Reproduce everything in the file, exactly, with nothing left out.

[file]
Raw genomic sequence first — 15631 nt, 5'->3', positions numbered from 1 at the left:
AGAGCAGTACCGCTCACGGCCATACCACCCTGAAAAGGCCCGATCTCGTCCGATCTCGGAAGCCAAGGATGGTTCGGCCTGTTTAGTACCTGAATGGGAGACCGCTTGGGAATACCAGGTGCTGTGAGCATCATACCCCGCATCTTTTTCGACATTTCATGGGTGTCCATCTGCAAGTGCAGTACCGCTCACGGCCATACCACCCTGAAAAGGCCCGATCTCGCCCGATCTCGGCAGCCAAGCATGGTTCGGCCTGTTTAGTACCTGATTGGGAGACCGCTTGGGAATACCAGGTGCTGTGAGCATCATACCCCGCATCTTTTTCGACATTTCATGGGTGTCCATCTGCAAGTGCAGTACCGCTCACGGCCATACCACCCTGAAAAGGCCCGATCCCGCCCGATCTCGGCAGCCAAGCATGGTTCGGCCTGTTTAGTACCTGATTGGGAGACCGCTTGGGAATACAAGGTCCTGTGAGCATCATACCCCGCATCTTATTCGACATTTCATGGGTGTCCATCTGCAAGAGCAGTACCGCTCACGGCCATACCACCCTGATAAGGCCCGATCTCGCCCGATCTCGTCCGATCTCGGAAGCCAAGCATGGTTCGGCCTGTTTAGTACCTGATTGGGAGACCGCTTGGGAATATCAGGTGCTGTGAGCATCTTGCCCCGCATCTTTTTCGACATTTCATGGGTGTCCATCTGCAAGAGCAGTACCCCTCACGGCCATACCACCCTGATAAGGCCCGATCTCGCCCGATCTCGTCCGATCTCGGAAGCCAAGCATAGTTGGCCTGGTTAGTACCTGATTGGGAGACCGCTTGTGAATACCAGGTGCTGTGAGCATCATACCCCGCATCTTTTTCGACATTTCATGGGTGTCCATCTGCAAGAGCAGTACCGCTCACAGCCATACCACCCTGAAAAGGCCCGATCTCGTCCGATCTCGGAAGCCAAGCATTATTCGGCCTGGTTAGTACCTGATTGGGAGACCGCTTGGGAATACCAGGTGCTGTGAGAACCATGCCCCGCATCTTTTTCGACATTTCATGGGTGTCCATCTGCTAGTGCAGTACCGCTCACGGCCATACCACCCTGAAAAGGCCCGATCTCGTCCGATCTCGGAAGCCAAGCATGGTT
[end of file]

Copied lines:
Raw genomic sequence first — 15631 nt, 5'->3', positions numbered from 1 at the left:
AGAGCAGTACCGCTCACGGCCATACCACCCTGAAAAGGCCCGATCTCGTCCGATCTCGGAAGCCAAGGATGGTTCGGCCTGTTTAGTACCTGAATGGGAGACCGCTTGGGAATACCAGGTGCTGTGAGCATCATACCCCGCATCTTTTTCGACATTTCATGGGTGTCCATCTGCAAGTGCAGTACCGCTCACGGCCATACCACCCTGAAAAGGCCCGATCTCGCCCGATCTCGGCAGCCAAGCATGGTTCGGCCTGTTTAGTACCTGATTGGGAGACCGCTTGGGAATACCAGGTGCTGTGAGCATCATACCCCGCATCTTTTTCGACATTTCATGGGTGTCCATCTGCAAGTGCAGTACCGCTCACGGCCATACCACCCTGAAAAGGCCCGATCCCGCCCGATCTCGGCAGCCAAGCATGGTTCGGCCTGTTTAGTACCTGATTGGGAGACCGCTTGGGAATACAAGGTCCTGTGAGCATCATACCCCGCATCTTATTCGACATTTCATGGGTGTCCATCTGCAAGAGCAGTACCGCTCACGGCCATACCACCCTGATAAGGCCCGATCTCGCCCGATCTCGTCCGATCTCGGAAGCCAAGCATGGTTCGGCCTGTTTAGTACCTGATTGGGAGACCGCTTGGGAATATCAGGTGCTGTGAGCATCTTGCCCCGCATCTTTTTCGACATTTCATGGGTGTCCATCTGCAAGAGCAGTACCCCTCACGGCCATACCACCCTGATAAGGCCCGATCTCGCCCGATCTCGTCCGATCTCGGAAGCCAAGCATAGTTGGCCTGGTTAGTACCTGATTGGGAGACCGCTTGTGAATACCAGGTGCTGTGAGCATCATACCCCGCATCTTTTTCGACATTTCATGGGTGTCCATCTGCAAGAGCAGTACCGCTCACAGCCATACCACCCTGAAAAGGCCCGATCTCGTCCGATCTCGGAAGCCAAGCATTATTCGGCCTGGTTAGTACCTGATTGGGAGACCGCTTGGGAATACCAGGTGCTGTGAGAACCATGCCCCGCATCTTTTTCGACATTTCATGGGTGTCCATCTGCTAGTGCAGTACCGCTCACGGCCATACCACCCTGAAAAGGCCCGATCTCGTCCGATCTCGGAAGCCAAGCATGGTT